13.      All property must be valued annually at fair market value. Wyo. Stat. Ann.§ 39-13-103(b)(ii). Further, all taxable property must be valued and assessed for taxation in the name of the owner of the property on January 1. Wyo. Stat. Ann. § 39-13-103(b)(i)(A).

14.       Fair market value is defined as:


[T]he amount in cash, or terms reasonable equivalent to cash, a well informed buyer is justified in paying for a property and a well informed seller is justified in accepting, assuming neither party to the transaction is acting under undue compulsion, and assuming the property has been offered in the open market for a reasonable time.

Wyo. Stat. Ann. § 39-11-101(a)(vi); See Rules, Wyoming Department of Revenue, Ch. 9 § 4(f.).

15.      An assessor is required to annually value property within the assessor’s county for tax purposes at its fair market value. In completing this task, an assessor is required to “[f]aithfully and diligently follow and apply the orders, procedures and formulae of the department of revenue or orders of the state board of equalization for the appraisal and assessment of all taxable property.” Wyo. Stat. Ann. § 18-3-204(a)(ix).

16.      The Department is required to confer with, advise and give necessary instructions and directions to the county assessors as to their duties, and to promulgate rules and regulations necessary for the enforcement of all tax measures. Wyo. Stat. Ann. § 39-11-102(c)(xvi) and (xix). The Department is required to “[p]rescribe the system of establishing the fair market value of all property valued for property taxation to ensure that all property within a class is uniformly valued.” Wyo. Stat. Ann. § 39-11-102(c)(xv).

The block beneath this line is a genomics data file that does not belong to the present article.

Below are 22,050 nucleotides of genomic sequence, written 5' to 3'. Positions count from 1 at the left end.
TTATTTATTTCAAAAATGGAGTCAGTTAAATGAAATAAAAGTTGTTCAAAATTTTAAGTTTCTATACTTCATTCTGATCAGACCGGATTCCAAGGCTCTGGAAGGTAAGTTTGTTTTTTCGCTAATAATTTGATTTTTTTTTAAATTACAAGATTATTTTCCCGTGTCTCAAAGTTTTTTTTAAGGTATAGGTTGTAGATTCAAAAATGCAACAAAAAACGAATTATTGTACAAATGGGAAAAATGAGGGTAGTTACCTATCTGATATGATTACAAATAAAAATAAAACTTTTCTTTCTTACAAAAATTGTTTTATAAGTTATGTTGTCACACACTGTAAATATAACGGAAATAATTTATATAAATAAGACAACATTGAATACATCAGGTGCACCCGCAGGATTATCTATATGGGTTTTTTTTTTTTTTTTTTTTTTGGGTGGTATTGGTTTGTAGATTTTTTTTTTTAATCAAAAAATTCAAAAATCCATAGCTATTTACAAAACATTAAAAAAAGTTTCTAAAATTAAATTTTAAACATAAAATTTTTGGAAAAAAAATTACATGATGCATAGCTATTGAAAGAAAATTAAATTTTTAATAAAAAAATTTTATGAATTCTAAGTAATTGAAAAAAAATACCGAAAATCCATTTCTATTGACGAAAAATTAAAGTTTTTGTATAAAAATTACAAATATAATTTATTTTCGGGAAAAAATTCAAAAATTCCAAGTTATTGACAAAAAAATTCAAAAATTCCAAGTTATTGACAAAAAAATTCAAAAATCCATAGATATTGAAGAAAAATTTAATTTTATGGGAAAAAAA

17.      In particular, the Department “shall prescribe by rule and regulation the appraisal methods and systems for determining fair market value using generally accepted appraisal standards.” Wyo. Stat. Ann. § 39-13-103(b)(ii). The Department has promulgated rules prescribing the methods for valuing property. The acceptable methods include a sales comparison approach, a cost approach, and an income or capitalized earning approach. The rules also authorize the use of the CAMA system. Rules, Wyoming Department of Revenue, Chapter 9, § 6(a.)–(d.).

18.      In valuing real property and improvements for tax purposes, the assessor must take into consideration depreciation. Rules, Wyoming Department of Revenue, Chapter 9 § 6(b.)(iv.). Depreciation is defined as:


(d.)"Depreciation" means a loss of utility and hence value from any cause. Depreciation may take the form of physical depreciation, functional obsolescence, or economic obsolescence.